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NU: The ‘transactional’, ‘trans-national’ and ‘progressive’ clerics
Muhammad Nafik, Jakarta
Despite being an organization of Muslim clerics, Nahdlatul Ulama (NU) remains unable to uphold moral values and divine principles both internally and for Indonesian Muslims in general.
NU should set an example for the public, and particularly other socio-religious organizations and political parties in Indonesia that must embrace and promote clean governance and fair politics.
The reality is, however, that NU cannot rid itself of moral hazards and murky politics.
Rumors of vote buying and negative campaigning abounded at the organization’s national leadership conference in Makassar, South Sulawesi, last week.
The momentum continued to shift among voters right up until the dying minutes of the chairmanship vote at the five-day conference; a phenomenon critics attributed to a frantic campaign of last-minute under-the-table voter bribing.
The rumors, although widespread, proved hard to verify on the final night of the conference, but have since been confirmed by respected cleric Sahal Mahfudz, who was elected as chief of NU’s edict-making body after beating out rival Hasyim Muzadi.
Although many participants at the conference refused to comment on the presence of vote buying at the event, others admitted they were offered bribes in the form of airline tickets and hotel vouchers in exchange for their votes.
Bribes were not merely offered by insiders, it transpired, but also by powerful outsiders, in particular political party members, who were lobbying for support from the 40-million-strong Muslim organization in the next national and regional elections.
During recent local polls to elect regents, mayors and governors across the country, NU clerics and members’ changing political support stirred internal bickering and sparked segregation within the organization.
During last year’s national elections, several members of NU’s cleric council were seen to dramatically shift allegiance during the campaign period, leading many to believe they were being bribed.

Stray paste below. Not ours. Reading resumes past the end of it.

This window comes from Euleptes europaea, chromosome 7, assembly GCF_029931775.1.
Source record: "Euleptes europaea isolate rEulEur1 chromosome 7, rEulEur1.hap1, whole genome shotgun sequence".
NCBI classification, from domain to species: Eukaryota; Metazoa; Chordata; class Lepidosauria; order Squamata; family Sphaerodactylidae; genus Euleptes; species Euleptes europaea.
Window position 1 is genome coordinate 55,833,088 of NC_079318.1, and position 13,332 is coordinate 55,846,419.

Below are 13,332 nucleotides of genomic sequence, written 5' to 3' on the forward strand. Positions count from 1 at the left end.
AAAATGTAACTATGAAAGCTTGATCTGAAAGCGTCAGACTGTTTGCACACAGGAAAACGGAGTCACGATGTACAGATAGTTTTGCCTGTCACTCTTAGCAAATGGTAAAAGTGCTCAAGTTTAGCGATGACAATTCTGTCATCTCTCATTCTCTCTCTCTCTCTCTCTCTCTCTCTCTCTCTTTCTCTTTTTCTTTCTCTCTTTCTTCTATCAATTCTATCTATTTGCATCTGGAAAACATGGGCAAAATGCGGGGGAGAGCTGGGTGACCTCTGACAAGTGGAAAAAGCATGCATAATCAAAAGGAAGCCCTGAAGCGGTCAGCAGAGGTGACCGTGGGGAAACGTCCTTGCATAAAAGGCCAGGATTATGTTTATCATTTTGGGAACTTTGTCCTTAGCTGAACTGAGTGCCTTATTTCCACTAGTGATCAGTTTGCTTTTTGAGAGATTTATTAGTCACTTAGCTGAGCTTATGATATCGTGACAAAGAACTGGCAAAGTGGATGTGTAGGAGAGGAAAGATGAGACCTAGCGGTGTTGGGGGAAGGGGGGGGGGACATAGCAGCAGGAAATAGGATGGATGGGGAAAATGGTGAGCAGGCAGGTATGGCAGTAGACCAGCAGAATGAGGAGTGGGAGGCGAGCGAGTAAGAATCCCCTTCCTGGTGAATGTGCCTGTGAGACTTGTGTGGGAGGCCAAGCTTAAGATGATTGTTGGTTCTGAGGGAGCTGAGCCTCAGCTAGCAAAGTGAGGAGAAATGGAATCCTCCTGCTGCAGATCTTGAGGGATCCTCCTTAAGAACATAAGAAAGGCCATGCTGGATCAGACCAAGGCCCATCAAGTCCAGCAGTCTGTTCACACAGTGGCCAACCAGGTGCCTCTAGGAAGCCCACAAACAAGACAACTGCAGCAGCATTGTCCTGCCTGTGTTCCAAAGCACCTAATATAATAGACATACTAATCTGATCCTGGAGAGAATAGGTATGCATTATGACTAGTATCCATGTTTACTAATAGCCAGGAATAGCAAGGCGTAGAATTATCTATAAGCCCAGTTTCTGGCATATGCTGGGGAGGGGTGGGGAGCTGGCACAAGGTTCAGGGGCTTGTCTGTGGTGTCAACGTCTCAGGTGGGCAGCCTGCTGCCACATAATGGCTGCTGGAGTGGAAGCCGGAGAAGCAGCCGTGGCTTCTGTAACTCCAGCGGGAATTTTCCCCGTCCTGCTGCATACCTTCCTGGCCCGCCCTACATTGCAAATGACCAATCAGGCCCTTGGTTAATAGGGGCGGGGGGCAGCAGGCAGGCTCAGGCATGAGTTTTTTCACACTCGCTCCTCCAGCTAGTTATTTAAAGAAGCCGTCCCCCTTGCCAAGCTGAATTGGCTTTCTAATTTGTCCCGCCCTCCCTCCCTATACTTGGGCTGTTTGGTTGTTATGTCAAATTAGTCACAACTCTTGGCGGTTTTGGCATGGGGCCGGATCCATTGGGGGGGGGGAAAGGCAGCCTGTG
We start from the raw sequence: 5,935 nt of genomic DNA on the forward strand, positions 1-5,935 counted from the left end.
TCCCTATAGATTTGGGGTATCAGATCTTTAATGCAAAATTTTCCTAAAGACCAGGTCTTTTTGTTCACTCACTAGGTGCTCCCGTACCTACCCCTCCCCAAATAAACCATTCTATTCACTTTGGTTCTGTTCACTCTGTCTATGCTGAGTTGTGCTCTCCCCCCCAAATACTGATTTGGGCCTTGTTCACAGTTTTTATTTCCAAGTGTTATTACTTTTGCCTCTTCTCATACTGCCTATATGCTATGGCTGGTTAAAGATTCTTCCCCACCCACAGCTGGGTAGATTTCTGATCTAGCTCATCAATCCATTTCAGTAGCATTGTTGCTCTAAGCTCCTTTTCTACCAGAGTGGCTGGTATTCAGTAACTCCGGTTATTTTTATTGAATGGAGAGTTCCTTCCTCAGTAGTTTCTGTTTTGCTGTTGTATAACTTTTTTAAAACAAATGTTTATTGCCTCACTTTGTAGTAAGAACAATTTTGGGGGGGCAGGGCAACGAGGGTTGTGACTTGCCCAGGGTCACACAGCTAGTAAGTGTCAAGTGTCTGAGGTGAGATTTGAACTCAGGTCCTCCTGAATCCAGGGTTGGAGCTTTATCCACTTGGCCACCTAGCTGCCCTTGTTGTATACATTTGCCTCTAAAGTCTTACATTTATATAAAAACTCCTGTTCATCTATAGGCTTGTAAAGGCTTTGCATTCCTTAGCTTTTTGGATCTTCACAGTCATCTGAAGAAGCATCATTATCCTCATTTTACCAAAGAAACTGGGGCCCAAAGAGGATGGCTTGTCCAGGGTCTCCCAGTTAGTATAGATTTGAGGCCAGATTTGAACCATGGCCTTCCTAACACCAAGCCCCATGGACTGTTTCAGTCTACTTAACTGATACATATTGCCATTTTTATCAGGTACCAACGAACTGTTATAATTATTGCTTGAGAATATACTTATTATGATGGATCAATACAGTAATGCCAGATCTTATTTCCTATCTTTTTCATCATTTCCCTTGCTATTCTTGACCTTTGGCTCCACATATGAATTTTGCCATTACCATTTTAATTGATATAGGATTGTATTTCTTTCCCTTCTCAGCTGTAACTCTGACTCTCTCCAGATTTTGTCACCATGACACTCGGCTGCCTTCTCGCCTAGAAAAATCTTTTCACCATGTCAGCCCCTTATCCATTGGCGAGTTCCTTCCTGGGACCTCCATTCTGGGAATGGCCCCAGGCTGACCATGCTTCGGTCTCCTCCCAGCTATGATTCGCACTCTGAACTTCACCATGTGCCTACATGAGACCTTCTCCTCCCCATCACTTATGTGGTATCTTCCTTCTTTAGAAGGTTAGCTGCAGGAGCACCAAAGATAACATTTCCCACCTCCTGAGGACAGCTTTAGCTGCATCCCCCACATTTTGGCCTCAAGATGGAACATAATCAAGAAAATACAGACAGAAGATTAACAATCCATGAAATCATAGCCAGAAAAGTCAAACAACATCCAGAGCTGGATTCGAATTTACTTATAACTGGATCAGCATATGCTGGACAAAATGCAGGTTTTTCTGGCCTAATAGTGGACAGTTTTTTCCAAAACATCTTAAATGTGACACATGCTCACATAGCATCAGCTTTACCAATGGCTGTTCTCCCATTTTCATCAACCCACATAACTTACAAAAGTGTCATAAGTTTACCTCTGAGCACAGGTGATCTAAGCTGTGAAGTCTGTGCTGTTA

Perceptions of this kind threaten to ruin NU’s image and diminish its credibility and integrity as an independent mass religious organization and a civil society group.
The moderate Muslim organization is also plagued by a stagnant conservatism that threatens reform and modernization, and has lost much of the support it garnered when under the leadership of pluralist figure Abdurrahman “Gus Dur” Wahid, who passed away last December.
Gus Dur turned NU into a globally recognized progressive and moderate organization. Moreover, the NU under Gus Dur commanded respect and influence in national politics.
This once bright image has been dimmed over the last decade by internal politicization and the dominance of fiqh (Islamic jurisprudence)-minded clerics and old figures influenced by “transnational” ideals brought from the Middle East.
There are other examples of figures and groups who have been shaped by such transnational currents that claim to return to the roots of the Koran and who embrace hadits (Prophet Muhammad’s traditions) interpretations of Islam. Such examples include extremist or militant groups Hizbut Tahrir Indonesia, the Islam Defenders Front and the Prosperous Justice Party.
The late Gus Dur gained great respect and recognition from within NU and many non-Muslim organizations as a champion of pluralism. But at the national conference last week, NU appeared to dismiss its previous progressive and liberal takes on sharia issues.
It seems that Gus Dur’s philosophies, which produced an explosion of progressive and liberal young intellectuals, including Ulil Abshar-Abdalla, Moqshit Ghozali and Zuhairi Misrawi, have no place in the current NU, which is under the control of fiqh-minded leaders.
While Gus Dur, for example, vehemently defended and protected the Ahmadiyah sect from frequent attacks and bullying by extremist groups, recently NU ridiculously joined the chorus condemning the minority sect as heretical for its belief that there was a prophet after Muhammad.
“What Gus Dur did was down to his personal views. NU as an institution has its own way of Islamic thinking. It should be separate, although Gus Dur was a great figure for NU,” said a senior cleric who led a discussion on contemporary religious issues during the NU conference.
Despite several discussions on contemporary religious issues during the conference, the respective juries drew largely on the puritan fiqh and salafi perspectives when constructing their theological arguments.
For example, the jurists ruled in favor of underage marriage, basing their argument on the fact that the Koran and hadits had never set a marriage age limit for Muslims.
During Gus Dur’s leadership, similar NU discussion circles typically produced progressive edicts on contemporary religious concerns.
“At the time, it was Masdar *Farid Mas’udi* who was behind these halaqoh discussions, and he greatly contributed to NU’s progressive mindset,” said contemporary Muslim societies analyst Martin van Bruinessen of the Netherlands.
To return to its once dynamic and modern thinking, young intellectuals who were inspired by Gus Dur and who studied not only kitab kuning (traditional textbooks) but also modern philosophy and social influences should be given a larger space in the new leadership of the NU.
The author, a staff writer at The Jakata Post, covered NU’s recent leadership conference.